UNC's Williams receives The 'Bag's Coach of the Year
Posted: Friday March 10, 2006 8:11PM; Updated: Thursday March 16, 2006 10:36AM
Roy Williams lost his top seven scorers from last season's team, but the Tar Heels still finished second in the ACC.
Grant Wahl will periodically answer questions from SI.com users in his mailbag.
We just filed our big NCAA tournament preview story for SI mag, so we're taking a spot in front of the TV with a cold one (just water, folks!) and Musburger and Lav are working the Big Ten tournament. What could be better on a Friday afternoon? An installment of the 'Bag, you say? Let's get it started...
Where's the love for Ohio State's Thad Matta for Coach of the Year? -- Nick Cleveland, Ohio
We've waited until now to give you our Top 10 coaching jobs of the year. The envelopes, please:
1. Roy Williams, North Carolina You can't say it enough: The Tar Heels lost their top seven players and now find themselves as a trendy Final Four pick. Simply amazing. Dick (Gimli) Friedman, one of our longtime readers from Central Jersey, came up with an intriguing question: Has Williams done a better coaching job this season or last season?
"It depends on what you look at," Ol' Roy told me. "I think most of the time it's harder to have a team that is supposed to be good and then really be good. But this year ... I've had inexperienced players before, but never to this extent. And so because of that it makes us sort of feel like we've done an even better job this year."
2. Thad Matta, Ohio State Coach of the Year votes often tend to be a "What have you overcome?" contest, and Matta had more hurdles than most, including low expectations and an ongoing NCAA investigation. All the Buckeyes did was win the Big Ten title.
3. Bruce Pearl, Tennessee Yes, the Vols have cooled off, but Pearl's toughness infusion has turned an underperforming bunch into a highly entertaining (and successful) team.
4. Jay Wright, Villanova Wright's Wildcats shared the Big East crown despite being forced to play a crazy four-guard offense after the season-ending injury to Curtis Sumpter. Ask Indiana's Mike Davis how hard it is to win after losing a top player (D.J. White).
5. Bill Self, Kansas The young Jayhawks were left for dead after a feeble start, but Self turned them into the nation's most efficient defensive team and now they share the Big 12 crown with Texas.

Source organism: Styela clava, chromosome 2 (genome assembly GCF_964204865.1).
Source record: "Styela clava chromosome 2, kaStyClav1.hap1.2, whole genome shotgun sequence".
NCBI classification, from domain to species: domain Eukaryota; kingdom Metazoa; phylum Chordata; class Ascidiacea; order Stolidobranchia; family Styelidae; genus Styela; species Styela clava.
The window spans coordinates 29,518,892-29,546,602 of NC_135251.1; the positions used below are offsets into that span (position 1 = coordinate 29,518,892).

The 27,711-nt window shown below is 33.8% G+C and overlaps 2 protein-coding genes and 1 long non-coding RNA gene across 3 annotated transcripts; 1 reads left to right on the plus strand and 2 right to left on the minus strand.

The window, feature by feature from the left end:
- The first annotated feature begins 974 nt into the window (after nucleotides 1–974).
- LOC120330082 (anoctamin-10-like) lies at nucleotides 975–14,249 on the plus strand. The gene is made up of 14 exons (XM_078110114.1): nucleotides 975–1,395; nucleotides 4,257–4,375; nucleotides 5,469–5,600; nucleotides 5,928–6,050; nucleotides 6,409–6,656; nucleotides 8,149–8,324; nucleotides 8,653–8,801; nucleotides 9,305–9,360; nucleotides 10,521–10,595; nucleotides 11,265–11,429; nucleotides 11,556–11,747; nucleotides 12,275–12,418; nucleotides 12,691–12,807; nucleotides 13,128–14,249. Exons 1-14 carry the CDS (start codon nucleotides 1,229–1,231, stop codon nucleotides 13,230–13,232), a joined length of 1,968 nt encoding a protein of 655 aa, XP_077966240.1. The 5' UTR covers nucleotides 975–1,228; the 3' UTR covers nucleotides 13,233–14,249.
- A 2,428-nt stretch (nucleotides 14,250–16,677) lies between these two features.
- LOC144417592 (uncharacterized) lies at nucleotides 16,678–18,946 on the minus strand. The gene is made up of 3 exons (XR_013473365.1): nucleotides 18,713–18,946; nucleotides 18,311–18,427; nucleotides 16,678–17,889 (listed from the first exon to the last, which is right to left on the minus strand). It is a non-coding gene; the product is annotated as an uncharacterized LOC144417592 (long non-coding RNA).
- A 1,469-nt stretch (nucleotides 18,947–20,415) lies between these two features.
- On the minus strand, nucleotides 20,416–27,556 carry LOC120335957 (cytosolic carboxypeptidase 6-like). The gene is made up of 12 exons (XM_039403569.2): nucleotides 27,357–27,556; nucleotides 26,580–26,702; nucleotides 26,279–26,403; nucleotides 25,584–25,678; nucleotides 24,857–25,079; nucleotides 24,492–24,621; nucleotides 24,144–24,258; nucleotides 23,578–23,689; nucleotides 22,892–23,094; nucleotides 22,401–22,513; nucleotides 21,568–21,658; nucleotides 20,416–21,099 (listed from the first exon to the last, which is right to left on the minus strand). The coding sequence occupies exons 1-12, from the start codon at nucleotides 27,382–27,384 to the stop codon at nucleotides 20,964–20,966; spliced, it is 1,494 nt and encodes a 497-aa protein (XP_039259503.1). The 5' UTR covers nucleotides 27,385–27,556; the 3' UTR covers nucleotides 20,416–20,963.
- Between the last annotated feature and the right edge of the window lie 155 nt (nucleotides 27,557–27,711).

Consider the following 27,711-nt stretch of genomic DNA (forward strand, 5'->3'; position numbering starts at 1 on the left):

6. Ben Howland, UCLA The 'Bag predicted before the season that the Bruins would win the Pac-10, but we had no idea they'd do it despite a raft of injuries to key players.
7. John Calipari, Memphis Kudos to Cal for meshing a young team and being smart enough to put some fearsome teams on his non-conference schedule.
8. Billy Donovan, Florida Much of the Gators' remarkable chemistry is a credit to the players, but the coach has a lot to do with that, too.
9. Jamie Dixon, Pittsburgh The Panthers coach got lots of production from youngsters and the amazing maturation of big man Aaron Gray.
10. Karl Hobbs, George Washington The former UConn assistant has made GW matter, and that in itself is an accomplishment. His murky response to New York Times and Washington Post reports about his players' academic prep work has knocked him down a few spots, however.
In every even-numbered year beginning with 1990 (and only in even-numbered years), at least one No. 1 seed has lost in the second round of the NCAA men's basketball tournament. Which of this year's No. 1 seeds do you see as most likely to go home early? -- Deron Overpeck, Los Angeles
Cool factoid, Deron. At this point I'd say the most likely No. 1 seeds will be Villanova, UConn, Duke and Memphis. On the face of things, Memphis would appear to be the most vulnerable of the four. While John Calipari's crew has had a terrific season, exceeding all preseason expectations, the Tigers' players have almost no NCAA tournament experience and they've had even less competition than expected in Conference-USA. Put that up against the other three likely No. 1 seeds, and there's not much of an argument here.